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    Sunday, February 23, 2020

    Beirut Down Town (4) | The Archeological Discovery at a Glance

    Disclaimer

    Please note, this article is just informative; the information stated below was collected at the beginning of the project execution and many of its components were modified, canceled, or outdated…

    The target of this post is to highlight this big project that took place in my city Beirut, and still not reach its end yet. Since its inauguration around the year 1994, this project keeps on attracting me with fascination...

    The success of this project prompted many other cities and countries to follow its suit...
    • This study is divided into four parts; it is advised to read it in its sequel order to avoid any misunderstanding of the ideas contained within the articles.


    Part Four | The Archeological Discovery at a Glance

    Abou Bakr (Dabbagha) Mosque, (Photo Source:eng.wikimapia.org)
    At a glance, the Beirut Central District was home to a number of civilizations over thousands of years and a wealth of archeological monuments and relics are embedded in its soil.
    One of the concerns of the Development and reconstruction of the BCD is to bring to light this archeological wealth so that the rich heritage of the city center is integrated into the reconstruction process.

    Hundreds of archeologists and their assistants did participate in one of the world's largest and most exciting urban archeological excavations, under the auspices of the General Directorate of Antiquities and with the technical assistance of Unesco.

    The first phase of excavations began in the fall of 1993 and consisted of area surveys and open-site excavations.

    The second phase started in the final quarter of 1994, in the region between Martyrs and Nejmeh Squares.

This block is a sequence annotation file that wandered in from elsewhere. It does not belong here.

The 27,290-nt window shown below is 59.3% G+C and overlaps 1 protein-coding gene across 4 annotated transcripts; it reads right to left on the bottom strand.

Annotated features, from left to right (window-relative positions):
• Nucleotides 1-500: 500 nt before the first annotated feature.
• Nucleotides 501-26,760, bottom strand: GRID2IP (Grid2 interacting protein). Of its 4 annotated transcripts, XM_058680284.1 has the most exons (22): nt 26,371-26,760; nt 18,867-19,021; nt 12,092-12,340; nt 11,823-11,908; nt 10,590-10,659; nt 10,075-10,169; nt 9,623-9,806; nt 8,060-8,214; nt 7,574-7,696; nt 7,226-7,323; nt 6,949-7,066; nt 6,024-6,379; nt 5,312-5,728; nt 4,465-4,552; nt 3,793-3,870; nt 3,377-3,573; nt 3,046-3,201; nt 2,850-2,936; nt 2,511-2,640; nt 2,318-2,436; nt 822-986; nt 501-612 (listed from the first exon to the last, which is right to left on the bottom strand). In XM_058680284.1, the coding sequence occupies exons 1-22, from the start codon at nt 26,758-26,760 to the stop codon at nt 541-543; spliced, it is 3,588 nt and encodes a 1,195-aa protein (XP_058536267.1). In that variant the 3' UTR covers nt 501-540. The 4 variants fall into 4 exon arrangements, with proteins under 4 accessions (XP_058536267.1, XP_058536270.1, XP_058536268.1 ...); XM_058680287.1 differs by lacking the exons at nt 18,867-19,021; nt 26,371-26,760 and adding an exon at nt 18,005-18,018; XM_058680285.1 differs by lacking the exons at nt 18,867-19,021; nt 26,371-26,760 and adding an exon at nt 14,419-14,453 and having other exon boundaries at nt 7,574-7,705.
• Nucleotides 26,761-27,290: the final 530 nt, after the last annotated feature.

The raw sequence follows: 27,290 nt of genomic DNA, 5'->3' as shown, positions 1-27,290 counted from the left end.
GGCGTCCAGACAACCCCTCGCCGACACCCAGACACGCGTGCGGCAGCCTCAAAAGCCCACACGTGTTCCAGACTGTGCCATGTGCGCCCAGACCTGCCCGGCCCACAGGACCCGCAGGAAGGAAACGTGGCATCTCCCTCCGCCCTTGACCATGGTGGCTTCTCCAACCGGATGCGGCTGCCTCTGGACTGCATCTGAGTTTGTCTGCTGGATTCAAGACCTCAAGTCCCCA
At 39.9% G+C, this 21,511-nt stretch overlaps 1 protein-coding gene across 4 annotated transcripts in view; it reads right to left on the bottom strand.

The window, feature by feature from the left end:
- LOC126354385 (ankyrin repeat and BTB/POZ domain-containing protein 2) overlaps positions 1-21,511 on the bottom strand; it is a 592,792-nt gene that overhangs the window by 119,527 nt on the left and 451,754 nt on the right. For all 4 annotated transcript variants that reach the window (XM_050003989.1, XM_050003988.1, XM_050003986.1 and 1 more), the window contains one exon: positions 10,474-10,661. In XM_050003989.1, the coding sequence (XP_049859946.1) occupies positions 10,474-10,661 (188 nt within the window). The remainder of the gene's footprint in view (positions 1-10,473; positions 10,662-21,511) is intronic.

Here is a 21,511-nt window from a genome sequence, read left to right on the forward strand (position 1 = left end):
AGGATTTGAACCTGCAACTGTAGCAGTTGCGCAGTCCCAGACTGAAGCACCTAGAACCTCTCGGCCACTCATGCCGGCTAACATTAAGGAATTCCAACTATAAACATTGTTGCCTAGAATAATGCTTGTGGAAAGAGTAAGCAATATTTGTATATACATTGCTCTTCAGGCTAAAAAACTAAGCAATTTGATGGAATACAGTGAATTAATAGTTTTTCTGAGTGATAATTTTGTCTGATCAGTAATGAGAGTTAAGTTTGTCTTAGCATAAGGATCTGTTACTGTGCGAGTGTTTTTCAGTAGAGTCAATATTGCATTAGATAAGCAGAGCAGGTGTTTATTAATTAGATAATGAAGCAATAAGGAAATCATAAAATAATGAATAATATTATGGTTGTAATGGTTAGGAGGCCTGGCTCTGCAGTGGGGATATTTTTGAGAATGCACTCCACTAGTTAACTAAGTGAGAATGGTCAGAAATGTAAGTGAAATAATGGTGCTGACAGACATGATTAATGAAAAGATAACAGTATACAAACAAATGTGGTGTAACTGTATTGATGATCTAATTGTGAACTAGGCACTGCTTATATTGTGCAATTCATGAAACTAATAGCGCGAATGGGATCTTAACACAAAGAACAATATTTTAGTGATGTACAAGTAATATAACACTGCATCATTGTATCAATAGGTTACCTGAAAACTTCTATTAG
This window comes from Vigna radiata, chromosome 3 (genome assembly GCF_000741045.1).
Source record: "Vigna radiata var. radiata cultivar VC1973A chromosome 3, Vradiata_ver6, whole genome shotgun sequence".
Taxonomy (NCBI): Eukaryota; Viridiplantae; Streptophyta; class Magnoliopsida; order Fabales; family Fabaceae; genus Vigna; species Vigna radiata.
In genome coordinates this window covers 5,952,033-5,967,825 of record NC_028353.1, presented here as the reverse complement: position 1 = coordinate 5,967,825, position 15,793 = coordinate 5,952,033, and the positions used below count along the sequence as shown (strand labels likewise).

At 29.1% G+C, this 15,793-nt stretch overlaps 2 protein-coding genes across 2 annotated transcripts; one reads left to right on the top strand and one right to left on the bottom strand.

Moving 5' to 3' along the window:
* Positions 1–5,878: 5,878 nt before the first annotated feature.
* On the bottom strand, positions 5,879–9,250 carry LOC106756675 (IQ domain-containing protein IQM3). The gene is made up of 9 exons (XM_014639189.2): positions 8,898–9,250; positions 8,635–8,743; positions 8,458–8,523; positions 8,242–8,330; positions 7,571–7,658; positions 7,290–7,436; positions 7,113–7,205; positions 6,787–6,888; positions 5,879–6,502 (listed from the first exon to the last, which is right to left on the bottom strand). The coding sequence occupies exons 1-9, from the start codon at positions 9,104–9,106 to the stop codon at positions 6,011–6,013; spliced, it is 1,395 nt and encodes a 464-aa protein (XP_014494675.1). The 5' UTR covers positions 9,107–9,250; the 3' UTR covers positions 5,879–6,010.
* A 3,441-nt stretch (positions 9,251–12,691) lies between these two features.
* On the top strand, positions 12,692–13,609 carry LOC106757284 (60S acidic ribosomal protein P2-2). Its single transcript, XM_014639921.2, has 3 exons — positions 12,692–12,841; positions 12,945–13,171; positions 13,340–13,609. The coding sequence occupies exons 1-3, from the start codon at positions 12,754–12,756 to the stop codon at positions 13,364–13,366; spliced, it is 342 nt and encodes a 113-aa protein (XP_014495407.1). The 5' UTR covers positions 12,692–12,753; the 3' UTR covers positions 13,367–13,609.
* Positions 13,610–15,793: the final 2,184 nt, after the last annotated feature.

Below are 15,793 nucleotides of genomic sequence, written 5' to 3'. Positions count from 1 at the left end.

The third phase began in June 1994 in the Souks area with teams from the DGA, the 
    AUB, the Lebanese University, and British, Dutch, and 
    French archeologists...
    Al-Omari Mosque, Photo Source: Beirut.com


    Today we will continue our discussion started in the previous post about the discoveries fou
    nd in the main archeological sites in Beirut Down Town. 

    We did already have a glance about the site adjoining the Ottoman Serail hill and the site in the area under the old Souks, which is still kept beneath the newly built zone known as The Beirut Souks.

    In this section, we will be discussing the other two sites of The Foch-Allenby and The Mohamed Al-Amin Mosque with the St. George Cathedral which includes the most fabulous and magnificent ruins ever.

    To review the two previous sections, please refer to the previous post untitled:
    Amir Assaf Mosque, Image Source: Beirut.com


    In the third place then, came the Foch-Allenby landscaped zone.

    Section Three- The Foch-Allenby landscaped zone that has pedestrian internal streets. Its architecture reflects an early 20th-century European eclectic style.

    The frontages exhibit a rich variety of details and stone ornamentation: arches, cornices, portals, friezes, and inscriptions.

    On Foch Street is Abou Bakr (Dabbagha) Mosque.